In my high-school Spanish class, the teacher assigned us weekly homework. Each student was to write a fifty-word essay using at least five vocabulary words we’d just learned. I realize fifty words doesn’t sound like much (it wasn’t), but on that first week of my freshman year, I wasn’t sure I even knew fifty words in Spanish.
Once I actually sat down at my computer and started writing, I realized how silly I’d been. The assignments became thoughtless busy-work. Fifty words is nothing. The previous paragraph alone is longer than than that. What you’ve read thus far is already double that length.
But I’ll be the first to admit it—just because putting fifty words on a page is easy doesn’t make those words any good. Many of those Spanish assignments read like Dick and Jane stories—“When I grow up I want to be an architect. I will work in an office with friendly coworkers…”
Thinking back on this exercise, though, I wonder if my Spanish teacher set the limit at fifty words because that’s all she thought we were capable of or because that’s all she wanted to read?
Although “long reads” seem to be in vogue, it’s getting harder and harder to fit long things into our days. I find myself getting frustrated with podcasts longer than thirty or forty minutes (which I’m already listening to at 1.5x speed). I leave longform essays in open tabs for weeks before finally reading them. I pass on hour-long TV because it’s too much to sit down and pay attention for that length of time—and yet, I end up scrolling through Twitter for that hour anyway. The 140-character short hits are addictive and hold my attention much better than an award-winning drama or well-researched piece in the New Yorker.
Even this newsletter is probably too long, averaging about 1000 words per essay (…deal with it). Which is why I’m intrigued by (blog reader and friend) M. Jay Granger’s project, 100w. It’s a new series on his newsletter At Work | At Home where he’s challenging himself to send a weekly essay just 100 words long.
I’m excited to see how it turns out, because keeping things that concise is a real challenge. As I said, these newsletters average 1000 words, but the first drafts are far longer. In my day-job in advertising, I battle the same demons. I write commercials that can’t go longer than thirty seconds and billboard headlines that can’t be longer than seven words. It makes those fifty-word essays in Spanish class seem like “long reads!”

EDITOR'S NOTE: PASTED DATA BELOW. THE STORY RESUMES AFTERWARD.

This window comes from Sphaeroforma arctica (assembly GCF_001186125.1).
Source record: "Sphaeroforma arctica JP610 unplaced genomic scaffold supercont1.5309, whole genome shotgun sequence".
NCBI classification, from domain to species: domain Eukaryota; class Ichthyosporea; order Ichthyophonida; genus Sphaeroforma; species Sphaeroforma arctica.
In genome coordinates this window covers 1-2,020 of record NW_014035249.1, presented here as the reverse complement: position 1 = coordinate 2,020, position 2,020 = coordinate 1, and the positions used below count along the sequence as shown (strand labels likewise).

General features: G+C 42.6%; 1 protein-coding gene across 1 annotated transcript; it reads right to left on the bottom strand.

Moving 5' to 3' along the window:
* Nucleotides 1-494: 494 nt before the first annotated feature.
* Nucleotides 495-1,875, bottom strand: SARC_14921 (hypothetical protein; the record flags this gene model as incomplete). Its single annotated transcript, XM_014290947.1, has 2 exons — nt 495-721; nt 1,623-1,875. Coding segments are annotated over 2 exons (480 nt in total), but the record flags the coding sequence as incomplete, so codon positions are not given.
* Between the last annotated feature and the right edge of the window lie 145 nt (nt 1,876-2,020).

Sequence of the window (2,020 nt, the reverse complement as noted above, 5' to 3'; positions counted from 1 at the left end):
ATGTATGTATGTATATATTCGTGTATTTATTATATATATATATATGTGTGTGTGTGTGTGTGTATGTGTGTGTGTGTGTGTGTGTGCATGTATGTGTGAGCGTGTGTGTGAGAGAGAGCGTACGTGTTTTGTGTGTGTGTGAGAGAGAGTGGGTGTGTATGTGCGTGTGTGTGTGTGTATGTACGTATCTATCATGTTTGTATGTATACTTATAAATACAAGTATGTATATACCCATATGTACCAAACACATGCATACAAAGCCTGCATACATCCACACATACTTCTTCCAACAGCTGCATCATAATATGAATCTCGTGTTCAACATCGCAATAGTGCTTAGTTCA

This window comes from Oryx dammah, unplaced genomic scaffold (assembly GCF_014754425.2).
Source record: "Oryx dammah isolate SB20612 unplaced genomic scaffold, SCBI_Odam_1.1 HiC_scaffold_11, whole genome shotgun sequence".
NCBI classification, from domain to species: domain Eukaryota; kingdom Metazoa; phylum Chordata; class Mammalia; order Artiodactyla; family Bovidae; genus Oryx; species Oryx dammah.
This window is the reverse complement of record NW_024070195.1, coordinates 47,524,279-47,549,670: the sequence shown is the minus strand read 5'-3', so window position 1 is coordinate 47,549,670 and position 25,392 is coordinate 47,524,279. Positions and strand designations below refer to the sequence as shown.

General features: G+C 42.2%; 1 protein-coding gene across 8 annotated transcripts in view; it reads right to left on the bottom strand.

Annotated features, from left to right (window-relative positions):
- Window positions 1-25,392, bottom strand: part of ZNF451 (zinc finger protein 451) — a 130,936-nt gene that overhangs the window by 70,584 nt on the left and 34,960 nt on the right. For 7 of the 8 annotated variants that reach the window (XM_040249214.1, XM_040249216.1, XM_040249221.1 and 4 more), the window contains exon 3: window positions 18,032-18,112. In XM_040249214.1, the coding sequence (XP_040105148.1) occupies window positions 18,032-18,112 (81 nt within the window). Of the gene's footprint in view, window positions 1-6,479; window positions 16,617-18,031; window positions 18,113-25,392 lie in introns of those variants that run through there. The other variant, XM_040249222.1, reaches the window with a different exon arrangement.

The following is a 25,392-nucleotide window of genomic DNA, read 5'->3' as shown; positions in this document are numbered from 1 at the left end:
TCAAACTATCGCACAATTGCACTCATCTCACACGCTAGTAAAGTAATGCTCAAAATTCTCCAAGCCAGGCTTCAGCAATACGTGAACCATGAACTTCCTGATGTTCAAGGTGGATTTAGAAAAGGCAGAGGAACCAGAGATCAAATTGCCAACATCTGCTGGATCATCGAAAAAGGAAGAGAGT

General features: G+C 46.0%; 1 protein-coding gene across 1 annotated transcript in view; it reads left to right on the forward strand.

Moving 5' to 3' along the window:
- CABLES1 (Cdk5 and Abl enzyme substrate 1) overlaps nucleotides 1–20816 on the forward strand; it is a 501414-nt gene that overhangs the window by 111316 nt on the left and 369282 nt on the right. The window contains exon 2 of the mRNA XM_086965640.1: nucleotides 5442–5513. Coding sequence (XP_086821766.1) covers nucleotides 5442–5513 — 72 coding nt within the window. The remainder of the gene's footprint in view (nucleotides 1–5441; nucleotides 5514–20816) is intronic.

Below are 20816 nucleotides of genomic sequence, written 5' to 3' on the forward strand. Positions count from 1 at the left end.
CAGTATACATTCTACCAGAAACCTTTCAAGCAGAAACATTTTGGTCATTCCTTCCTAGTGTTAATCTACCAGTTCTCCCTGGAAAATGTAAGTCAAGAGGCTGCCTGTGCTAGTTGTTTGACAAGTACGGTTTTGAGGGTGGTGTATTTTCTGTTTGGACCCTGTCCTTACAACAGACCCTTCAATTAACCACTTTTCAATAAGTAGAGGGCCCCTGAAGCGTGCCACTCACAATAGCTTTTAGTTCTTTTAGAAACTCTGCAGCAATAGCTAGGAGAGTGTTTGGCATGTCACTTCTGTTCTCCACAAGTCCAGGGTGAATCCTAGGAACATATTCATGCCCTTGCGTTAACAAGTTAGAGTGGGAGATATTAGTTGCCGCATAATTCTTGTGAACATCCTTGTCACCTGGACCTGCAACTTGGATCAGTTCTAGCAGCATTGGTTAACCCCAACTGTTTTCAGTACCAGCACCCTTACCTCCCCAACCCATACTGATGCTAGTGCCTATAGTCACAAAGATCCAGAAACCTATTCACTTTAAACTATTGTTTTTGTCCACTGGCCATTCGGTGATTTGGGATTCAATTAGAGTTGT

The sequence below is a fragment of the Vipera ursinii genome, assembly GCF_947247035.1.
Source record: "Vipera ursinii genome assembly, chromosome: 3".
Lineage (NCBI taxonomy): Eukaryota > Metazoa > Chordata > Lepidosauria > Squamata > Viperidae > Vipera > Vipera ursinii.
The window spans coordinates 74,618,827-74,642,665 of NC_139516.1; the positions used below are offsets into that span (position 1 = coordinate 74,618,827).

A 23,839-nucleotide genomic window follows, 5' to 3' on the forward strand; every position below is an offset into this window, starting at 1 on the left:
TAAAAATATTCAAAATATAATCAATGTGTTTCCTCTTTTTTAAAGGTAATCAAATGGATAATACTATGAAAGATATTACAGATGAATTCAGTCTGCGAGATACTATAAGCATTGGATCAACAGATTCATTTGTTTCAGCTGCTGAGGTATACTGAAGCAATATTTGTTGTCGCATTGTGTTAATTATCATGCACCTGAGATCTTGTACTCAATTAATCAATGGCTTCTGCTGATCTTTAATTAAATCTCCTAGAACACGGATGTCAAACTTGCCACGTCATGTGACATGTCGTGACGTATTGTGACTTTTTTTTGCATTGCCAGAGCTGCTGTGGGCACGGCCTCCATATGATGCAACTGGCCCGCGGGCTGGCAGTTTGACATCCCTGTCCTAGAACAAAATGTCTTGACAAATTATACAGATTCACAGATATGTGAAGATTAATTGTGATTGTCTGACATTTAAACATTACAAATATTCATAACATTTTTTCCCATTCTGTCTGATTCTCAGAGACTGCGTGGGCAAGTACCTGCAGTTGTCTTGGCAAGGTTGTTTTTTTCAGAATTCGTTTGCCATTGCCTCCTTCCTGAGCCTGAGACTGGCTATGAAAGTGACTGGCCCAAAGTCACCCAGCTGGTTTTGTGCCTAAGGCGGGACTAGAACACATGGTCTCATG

The more I read and the more I write, the more I realize—if you want someone to give you five seconds of their attention, you have to spend fifty-five minutes earning it by making your message as brief and as clear as possible.
Unfortunately, it’s not just my pen that goes long, it’s my mouth too. I have a hard time shutting up when I’m telling a story or talking about a topic in which I have some expertise.
As I’ve mentioned, I’m in the middle of teaching a Level 1 class at my improv theater (which has been a thoroughly enjoyable experience). One of my goals before the session started was to avoid talking topics to death. These students didn’t come to class to listen to me wax poetic about longform—they came to get on stage and play.
Overall, I’ve done pretty well at keeping my lectures brief and teaching through sidecoaching and notes…until last Sunday night. The focus of the lesson was “game of the scene,” an improv skill that can be confusing, but one I find exciting and essential. In my own eagerness, I forgot that the best way to learn improv is through doing. Instead, I spent the first twenty minutes of class lecturing, confusing, and throwing them into heady, analytical exercises.
Thankfully, they made their perplexity clear. After the break, we shook it off and I told them to forget everything we’d just done. In previous classes, they’d naturally been discovering patterns and inadvertently been making game moves. I wanted them to go back to that. Rather than force them to overthink it, I had them perform scenes for fun; if they found a game within it, I highlighted and celebrated that moment.
This second half of class was completely different than the first. Everyone was looser, having more fun. Cheering on and rewarding their natural impulses was far more effective.
I wish I had just started there at the top of the class. Less talking; more doing.
I was listening to a podcast about President Woodrow Wilson this past week (Forty-two minutes long…but I let it slide) and came across some brief thoughts about brevity.
“A member of the Cabinet congratulated Wilson on introducing the vogue of short speeches and asked him about the time it took him to prepare his speeches. He said:
‘It depends. If I am to speak ten minutes, I need a week for preparation; if fifteen minutes, three days; if half an hour, two days; if an hour, I am ready now.'”
That sentiment mirrors a whole family of quotes from the mathematician Pascal (“I have made this [letter] longer than usual because I have not had time to make it shorter.”), Steven King (“Second draft equals first draft minus ten percent.”), and Mark Twain (“If you want me to speak for an hour, I am ready today. If you want me to speak for just a few minutes, it will take me a few weeks to prepare.”). And while it seems far more intimidating to write 1000 words on a topic versus fifty, these famous figures make the point again and again that the less time or space you have to share your message, the harder and more arduous it is to convey your meaning.
But more is not always more. Bigger is not always better. Time spent cannot be taken back. It is the one limiting resource we all share equally. Consider spending more of yours to save someone else theirs. They’ll thank you for it.
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